As a result of the portfolio of projects and partnerships the company forged, it acquired a financing package from an investment group in Singapore for $325 million to produce 16 films and planned to partner with a major studio for distribution.[24][19] Geadelmann explained to The Tennessean, “Slate financing spreads the risk across multiple projects; it’s a more corporate, more studio approach to independent film, but we will work in partnership with a major studio that provides half the financing,” he said. “A total budget of $320 million would allow us to be a mini-major, with the ability to finance pictures and get distribution. And that would jump-start the music industry here as well.”[20]

Diversification- Digital Media

Geadelmann led the expansion of 821 into digital media and music with the 2005 launch of Crowfly Digital Entertainment; a technology platform and services company created to provide an artist-driven digital media management and delivery system for interactive services integrated into artist’s websites, centered on concert downloads. Crowfly partnered with music legend Mark Knopfler, who became the first major label artist to offer downloads of his concerts within 24 hours of appearance via the Crowfly platform. Fifteen shows from his Shangri-La World Tour were recorded and mixed by Crowfly, who assumed all costs and paid Knopfler a portion of each download.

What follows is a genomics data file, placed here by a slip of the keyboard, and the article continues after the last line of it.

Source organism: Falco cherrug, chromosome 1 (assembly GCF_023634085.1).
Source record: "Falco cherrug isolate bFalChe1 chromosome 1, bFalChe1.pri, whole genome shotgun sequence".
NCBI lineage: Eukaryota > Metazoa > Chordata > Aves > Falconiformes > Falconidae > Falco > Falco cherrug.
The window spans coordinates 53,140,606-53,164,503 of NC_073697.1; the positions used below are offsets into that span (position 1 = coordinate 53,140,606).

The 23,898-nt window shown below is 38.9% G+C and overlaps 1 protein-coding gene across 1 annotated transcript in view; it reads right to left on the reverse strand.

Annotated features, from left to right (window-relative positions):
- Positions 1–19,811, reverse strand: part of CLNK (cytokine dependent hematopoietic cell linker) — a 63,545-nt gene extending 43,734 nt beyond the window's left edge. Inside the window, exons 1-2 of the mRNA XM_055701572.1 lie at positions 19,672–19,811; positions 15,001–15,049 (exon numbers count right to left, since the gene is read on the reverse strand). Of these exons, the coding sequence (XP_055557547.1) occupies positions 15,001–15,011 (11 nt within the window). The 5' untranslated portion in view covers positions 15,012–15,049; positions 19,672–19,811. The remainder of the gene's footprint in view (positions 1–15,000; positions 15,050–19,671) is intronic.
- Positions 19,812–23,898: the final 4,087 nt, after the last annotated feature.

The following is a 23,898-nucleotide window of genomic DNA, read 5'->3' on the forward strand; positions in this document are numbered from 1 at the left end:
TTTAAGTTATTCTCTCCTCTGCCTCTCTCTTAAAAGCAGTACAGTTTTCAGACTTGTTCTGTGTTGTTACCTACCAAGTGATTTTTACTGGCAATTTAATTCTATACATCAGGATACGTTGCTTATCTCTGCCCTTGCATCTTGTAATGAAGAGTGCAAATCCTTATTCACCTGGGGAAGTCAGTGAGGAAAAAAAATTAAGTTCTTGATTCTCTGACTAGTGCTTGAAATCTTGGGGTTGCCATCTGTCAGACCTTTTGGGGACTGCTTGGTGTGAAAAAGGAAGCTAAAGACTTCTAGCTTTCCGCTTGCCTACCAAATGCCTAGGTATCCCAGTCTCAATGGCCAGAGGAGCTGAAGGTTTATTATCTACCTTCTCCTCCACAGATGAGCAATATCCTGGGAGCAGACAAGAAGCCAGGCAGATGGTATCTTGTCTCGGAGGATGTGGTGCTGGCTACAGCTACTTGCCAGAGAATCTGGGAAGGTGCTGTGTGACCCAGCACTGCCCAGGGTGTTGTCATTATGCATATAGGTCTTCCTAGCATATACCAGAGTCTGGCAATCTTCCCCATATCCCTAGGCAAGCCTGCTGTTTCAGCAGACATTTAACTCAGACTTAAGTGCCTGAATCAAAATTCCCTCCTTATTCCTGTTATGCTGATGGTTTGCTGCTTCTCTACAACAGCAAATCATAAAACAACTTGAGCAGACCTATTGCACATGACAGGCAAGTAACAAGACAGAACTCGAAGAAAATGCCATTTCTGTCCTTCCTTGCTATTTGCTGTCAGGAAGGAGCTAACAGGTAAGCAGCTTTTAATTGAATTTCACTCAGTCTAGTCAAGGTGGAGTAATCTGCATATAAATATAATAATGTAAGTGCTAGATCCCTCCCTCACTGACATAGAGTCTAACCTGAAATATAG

Based on the success of the launch with Knopfler, Crowfly partnered with NBC/USA Network and Reveille to be the first reality talent competition series to offer on-demand music downloads of contestant and select guest star performances following each telecast of “Nashville Star.”

Nashville: Movie City? 821’s efforts to become a Mini-Major Studio